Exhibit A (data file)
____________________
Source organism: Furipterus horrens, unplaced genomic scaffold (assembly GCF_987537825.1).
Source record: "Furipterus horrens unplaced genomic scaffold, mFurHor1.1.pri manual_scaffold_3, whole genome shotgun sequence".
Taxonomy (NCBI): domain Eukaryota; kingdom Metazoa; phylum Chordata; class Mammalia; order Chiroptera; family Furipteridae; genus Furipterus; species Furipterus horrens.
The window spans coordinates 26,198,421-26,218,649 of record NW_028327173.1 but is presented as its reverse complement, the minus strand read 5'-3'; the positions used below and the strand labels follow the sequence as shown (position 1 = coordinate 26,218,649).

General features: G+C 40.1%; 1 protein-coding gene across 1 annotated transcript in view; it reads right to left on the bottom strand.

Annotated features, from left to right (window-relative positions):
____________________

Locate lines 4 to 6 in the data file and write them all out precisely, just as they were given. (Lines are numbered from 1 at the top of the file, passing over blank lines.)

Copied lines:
The window spans coordinates 26,198,421-26,218,649 of record NW_028327173.1 but is presented as its reverse complement, the minus strand read 5'-3'; the positions used below and the strand labels follow the sequence as shown (position 1 = coordinate 26,218,649).

General features: G+C 40.1%; 1 protein-coding gene across 1 annotated transcript in view; it reads right to left on the bottom strand.

Annotated features, from left to right (window-relative positions):